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The Supreme Court is expected to hear oral arguments for United States v. Texas, a lawsuit challenging the President’s executive actions on immigration, on Monday April 18th.  We have learned that attorneys representing the Republican led House of Representatives will be given 15 minutes to argue against Obama’s executive actions on immigration, included the expanded Deferred Action of Childhood Arrivals (DACA) program, and the Deferred Action for Parents of Americans and Lawful Permanent Residents (DAPA) program. This move comes after the House of Representatives voted in favor of filing a brief before the Supreme Court challenging the executive actions on immigration. The court has also authorized a group of undocumented mothers of U.S. Citizen children to speak before the Supreme Court for 10 minutes. The Obama administration is currently at a disadvantage, given that only eight Supreme Court justices will ultimately be handing down one of the most important decisions of our generation come June. Obama had hoped that the House of Representatives would hold hearings in consideration of his Supreme Court pick, Chief Judge of the District of Columbia Court of Appeals, Merrick Garland, by the time oral arguments would begin. Unfortunately, this has not been the case. Republicans have refused to hold hearings in consideration of Judge Garland. It is likely that they will continue to delay hearings until the next President of the United States takes office next year.

Oral arguments on April 18th will be no more than 90 minutes long. The majority of the time will be divided by the Obama administration and attorneys representing Texas and 25 other states challenging the constitutionality of Obama’s executive actions on immigration. United States v. Texas is unique because it will finally put to rest the issue of whether or not the executive action on immigration is within the President’s constitutional powers. This case is also unique because it will be one of the few times that the Supreme Court has addressed the issue of illegal immigration and the rights of unlawful immigrants under the constitution.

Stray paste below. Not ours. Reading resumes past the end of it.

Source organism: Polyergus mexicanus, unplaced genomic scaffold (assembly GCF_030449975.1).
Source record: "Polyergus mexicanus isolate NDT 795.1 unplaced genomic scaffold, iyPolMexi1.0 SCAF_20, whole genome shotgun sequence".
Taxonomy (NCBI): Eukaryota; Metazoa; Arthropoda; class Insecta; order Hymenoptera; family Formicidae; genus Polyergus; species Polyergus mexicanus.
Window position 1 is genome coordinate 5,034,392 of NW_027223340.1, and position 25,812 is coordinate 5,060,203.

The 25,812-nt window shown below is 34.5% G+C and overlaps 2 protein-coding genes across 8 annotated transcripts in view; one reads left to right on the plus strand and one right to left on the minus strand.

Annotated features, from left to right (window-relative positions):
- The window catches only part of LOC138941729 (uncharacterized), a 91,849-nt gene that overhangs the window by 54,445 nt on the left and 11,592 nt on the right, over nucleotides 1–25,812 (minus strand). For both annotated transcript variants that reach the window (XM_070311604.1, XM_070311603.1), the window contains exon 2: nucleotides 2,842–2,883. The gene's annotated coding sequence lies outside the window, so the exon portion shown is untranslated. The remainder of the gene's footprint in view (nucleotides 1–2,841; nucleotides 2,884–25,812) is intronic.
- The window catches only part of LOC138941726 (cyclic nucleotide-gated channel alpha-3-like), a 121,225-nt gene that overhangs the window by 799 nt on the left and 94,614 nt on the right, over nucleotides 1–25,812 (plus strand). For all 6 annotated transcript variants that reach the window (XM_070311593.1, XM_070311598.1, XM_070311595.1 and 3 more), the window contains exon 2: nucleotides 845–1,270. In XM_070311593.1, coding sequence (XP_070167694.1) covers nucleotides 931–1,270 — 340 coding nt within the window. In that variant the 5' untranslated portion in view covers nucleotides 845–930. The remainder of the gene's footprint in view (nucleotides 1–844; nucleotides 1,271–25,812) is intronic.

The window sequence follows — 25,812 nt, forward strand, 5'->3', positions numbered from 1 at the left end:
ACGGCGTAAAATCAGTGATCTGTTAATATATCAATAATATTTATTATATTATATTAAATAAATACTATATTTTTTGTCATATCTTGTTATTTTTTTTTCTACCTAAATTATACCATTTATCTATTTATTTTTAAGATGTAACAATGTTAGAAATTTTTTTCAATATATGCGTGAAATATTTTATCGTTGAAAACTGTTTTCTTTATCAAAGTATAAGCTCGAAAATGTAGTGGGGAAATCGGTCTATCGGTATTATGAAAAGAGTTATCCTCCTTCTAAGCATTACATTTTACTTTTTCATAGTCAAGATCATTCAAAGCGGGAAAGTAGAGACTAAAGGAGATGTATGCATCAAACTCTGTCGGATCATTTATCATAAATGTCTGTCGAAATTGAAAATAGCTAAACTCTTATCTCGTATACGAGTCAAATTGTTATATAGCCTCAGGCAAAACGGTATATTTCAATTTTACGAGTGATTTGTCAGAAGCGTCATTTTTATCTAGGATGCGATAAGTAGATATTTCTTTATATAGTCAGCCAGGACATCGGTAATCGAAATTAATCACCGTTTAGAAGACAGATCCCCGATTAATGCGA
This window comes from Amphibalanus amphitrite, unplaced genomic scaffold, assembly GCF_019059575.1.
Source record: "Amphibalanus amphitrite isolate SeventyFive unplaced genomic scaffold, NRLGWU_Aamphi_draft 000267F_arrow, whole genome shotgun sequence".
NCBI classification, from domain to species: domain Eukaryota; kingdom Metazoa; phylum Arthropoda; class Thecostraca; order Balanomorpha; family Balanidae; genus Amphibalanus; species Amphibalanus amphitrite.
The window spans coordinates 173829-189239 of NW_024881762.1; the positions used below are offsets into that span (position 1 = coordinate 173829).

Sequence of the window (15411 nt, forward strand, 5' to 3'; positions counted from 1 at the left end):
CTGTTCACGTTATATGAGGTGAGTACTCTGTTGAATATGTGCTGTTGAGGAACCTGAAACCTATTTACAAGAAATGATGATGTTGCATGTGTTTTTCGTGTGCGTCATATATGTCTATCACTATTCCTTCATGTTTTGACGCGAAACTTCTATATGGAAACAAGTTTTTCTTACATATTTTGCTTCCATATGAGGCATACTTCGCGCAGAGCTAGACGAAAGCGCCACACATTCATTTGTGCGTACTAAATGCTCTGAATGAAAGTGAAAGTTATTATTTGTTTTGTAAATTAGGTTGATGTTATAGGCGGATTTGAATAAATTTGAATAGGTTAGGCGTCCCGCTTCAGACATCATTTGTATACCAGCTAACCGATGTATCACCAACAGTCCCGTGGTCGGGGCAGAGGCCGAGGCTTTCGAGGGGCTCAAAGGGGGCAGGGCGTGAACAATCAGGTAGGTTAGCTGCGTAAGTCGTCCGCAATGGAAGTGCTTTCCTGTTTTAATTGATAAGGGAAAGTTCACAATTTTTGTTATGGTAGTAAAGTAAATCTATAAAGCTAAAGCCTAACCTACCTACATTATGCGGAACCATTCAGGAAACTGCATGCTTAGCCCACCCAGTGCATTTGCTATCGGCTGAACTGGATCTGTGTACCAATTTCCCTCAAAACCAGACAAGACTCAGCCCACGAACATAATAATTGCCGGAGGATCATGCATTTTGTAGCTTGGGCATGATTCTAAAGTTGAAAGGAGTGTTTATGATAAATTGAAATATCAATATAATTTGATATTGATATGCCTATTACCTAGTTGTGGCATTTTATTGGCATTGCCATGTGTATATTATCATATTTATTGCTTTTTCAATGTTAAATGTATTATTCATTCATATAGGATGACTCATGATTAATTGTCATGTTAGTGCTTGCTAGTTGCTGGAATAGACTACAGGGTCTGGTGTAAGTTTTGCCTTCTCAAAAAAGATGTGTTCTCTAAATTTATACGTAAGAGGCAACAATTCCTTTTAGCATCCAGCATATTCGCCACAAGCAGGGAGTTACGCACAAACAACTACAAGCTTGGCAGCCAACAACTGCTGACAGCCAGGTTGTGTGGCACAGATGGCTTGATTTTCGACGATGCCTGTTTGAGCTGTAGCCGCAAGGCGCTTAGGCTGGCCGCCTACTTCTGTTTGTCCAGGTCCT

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The Obama administration may announce its choice for the Supreme Court nomination as early as this week. We have learned that there are three contenders being considered for the Supreme Court nomination. All three candidates serve as judges for the United States Court of Appeals for the District of Columbia, and are well respected by both parties. They include Sri Srinivasan, Merrick Garland, and Paul Watford, who is rumored to be at the top of the President’s list. The Supreme Court nominee will be required to face a Republican Senate, in order to be formally appointed to the Supreme Court. Senate Republicans have already warned the White House that they will not hold hearings for any Supreme Court nominee suggested by President Barack Obama. As soon as Republicans heard of the passing of Justice Antonin Scalia, they urged caution from the White House. Senate Republicans anticipate that the next President of the United States will be the party’s Presidential nominee. It is for this reason that they claim that the Supreme Court nomination should be made by the next President of the United States, and not by Barack Obama. In a televised announcement, following the death of Antonin Scalia, President Obama made it very clear that his intentions were to choose the Supreme Court nomination, despite warnings from Republicans. Senate Republicans responded by stating that they would block any of the President’s advancements.

President Obama will need to choose a Justice that will have a tendency to vote liberally in order for his expanded Deferred Action for Childhood Arrivals (DACA) program and new Deferred Action for Parents of Americans and Lawful Permanent Residents (DAPA) program to survive. The expanded DACA and new DAPA program were introduced in November 2014 as part of President Obama’s executive actions on immigration. These programs have been temporarily suspended following a federal court order filed by Texas and other states. The Supreme Court is expected to hear oral arguments in the case, United States v. Texas, this April with a final ruling made by summer time.